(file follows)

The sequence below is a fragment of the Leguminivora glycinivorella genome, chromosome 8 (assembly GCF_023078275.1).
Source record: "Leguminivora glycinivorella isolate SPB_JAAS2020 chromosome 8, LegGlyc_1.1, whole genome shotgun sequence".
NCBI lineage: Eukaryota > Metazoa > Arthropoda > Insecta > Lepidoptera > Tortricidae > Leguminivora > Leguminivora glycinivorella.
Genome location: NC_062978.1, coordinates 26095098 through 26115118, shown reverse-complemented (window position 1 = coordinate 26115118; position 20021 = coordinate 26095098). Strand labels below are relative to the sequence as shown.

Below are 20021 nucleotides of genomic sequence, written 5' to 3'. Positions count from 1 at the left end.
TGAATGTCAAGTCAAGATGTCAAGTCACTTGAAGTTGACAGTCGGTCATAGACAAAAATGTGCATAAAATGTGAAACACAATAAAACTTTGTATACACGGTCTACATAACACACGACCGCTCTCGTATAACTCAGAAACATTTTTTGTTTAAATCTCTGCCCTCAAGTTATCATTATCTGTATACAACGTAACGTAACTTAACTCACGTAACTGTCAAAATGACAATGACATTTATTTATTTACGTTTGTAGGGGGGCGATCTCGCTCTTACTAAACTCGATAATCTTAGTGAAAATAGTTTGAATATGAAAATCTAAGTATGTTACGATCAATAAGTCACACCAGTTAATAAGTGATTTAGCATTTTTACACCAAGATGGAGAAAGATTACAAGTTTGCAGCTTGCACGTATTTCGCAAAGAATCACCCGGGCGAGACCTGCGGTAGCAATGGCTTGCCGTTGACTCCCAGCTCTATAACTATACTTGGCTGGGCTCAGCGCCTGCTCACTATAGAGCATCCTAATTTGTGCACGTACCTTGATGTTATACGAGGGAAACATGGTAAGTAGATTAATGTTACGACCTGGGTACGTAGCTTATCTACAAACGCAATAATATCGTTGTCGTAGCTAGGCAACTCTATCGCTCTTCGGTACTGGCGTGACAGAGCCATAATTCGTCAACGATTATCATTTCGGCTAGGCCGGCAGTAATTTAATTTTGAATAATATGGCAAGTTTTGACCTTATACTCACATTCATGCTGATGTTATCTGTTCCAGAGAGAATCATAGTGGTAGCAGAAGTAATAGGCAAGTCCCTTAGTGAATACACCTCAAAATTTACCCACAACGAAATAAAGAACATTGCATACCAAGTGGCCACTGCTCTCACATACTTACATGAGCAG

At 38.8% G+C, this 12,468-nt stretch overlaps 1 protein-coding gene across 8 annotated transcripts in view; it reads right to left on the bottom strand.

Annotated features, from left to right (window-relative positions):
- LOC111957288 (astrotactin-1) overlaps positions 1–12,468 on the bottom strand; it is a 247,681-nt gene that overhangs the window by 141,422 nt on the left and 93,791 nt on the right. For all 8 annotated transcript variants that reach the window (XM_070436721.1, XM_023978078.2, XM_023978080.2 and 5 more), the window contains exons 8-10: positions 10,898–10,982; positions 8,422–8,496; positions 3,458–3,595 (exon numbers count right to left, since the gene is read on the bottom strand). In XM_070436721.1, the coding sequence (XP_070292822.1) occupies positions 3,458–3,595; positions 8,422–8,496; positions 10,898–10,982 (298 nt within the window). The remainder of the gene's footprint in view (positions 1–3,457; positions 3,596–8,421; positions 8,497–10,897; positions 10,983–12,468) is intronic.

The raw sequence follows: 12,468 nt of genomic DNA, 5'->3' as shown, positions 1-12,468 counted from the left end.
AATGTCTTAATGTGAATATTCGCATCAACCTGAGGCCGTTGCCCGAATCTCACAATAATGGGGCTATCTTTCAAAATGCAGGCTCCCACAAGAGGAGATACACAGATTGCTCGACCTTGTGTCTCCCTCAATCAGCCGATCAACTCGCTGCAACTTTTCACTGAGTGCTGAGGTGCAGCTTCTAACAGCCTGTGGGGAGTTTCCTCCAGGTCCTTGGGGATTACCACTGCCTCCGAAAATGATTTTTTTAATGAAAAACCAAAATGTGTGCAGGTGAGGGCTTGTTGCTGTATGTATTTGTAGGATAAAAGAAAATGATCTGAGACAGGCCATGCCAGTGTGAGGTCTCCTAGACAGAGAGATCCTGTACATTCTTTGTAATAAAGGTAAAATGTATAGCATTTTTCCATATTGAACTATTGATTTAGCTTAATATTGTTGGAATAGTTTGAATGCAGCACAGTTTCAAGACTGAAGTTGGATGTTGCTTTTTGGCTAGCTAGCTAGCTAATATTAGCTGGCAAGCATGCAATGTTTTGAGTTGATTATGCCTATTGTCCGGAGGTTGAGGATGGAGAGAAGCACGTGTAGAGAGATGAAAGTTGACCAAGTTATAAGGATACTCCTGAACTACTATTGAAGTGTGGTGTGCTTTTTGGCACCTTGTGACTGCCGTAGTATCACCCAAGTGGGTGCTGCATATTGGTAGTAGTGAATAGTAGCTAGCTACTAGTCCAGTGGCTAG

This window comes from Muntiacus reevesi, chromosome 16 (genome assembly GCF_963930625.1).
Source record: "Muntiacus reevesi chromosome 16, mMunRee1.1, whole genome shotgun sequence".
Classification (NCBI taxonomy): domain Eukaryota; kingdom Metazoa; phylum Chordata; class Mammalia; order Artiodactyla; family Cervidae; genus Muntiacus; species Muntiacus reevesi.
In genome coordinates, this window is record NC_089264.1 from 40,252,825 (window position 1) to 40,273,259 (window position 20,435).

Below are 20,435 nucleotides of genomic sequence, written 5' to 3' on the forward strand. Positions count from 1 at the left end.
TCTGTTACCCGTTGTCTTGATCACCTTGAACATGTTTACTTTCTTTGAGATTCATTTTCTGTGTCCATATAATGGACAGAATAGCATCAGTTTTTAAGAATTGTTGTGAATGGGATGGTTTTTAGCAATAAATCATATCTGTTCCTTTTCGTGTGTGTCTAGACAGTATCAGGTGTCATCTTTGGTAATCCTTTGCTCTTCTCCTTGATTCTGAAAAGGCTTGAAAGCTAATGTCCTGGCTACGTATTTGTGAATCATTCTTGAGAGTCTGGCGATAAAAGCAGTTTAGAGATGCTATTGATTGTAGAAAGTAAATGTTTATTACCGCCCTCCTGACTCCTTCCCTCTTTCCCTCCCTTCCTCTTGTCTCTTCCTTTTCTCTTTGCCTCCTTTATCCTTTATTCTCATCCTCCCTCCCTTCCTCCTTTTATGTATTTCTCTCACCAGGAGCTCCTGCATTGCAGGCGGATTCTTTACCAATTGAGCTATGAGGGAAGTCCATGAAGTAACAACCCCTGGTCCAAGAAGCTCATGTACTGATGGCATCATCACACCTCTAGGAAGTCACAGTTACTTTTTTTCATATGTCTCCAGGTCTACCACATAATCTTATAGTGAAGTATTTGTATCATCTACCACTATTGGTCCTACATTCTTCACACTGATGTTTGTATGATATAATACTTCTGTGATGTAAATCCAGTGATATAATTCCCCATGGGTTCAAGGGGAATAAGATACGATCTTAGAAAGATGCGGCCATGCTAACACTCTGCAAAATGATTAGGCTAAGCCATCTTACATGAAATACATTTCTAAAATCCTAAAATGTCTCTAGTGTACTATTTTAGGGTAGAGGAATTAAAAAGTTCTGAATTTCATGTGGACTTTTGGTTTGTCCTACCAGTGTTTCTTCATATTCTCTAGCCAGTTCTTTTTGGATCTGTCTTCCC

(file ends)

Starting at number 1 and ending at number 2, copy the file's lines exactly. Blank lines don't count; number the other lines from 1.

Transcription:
The sequence below is a fragment of the Leguminivora glycinivorella genome, chromosome 8 (assembly GCF_023078275.1).
Source record: "Leguminivora glycinivorella isolate SPB_JAAS2020 chromosome 8, LegGlyc_1.1, whole genome shotgun sequence".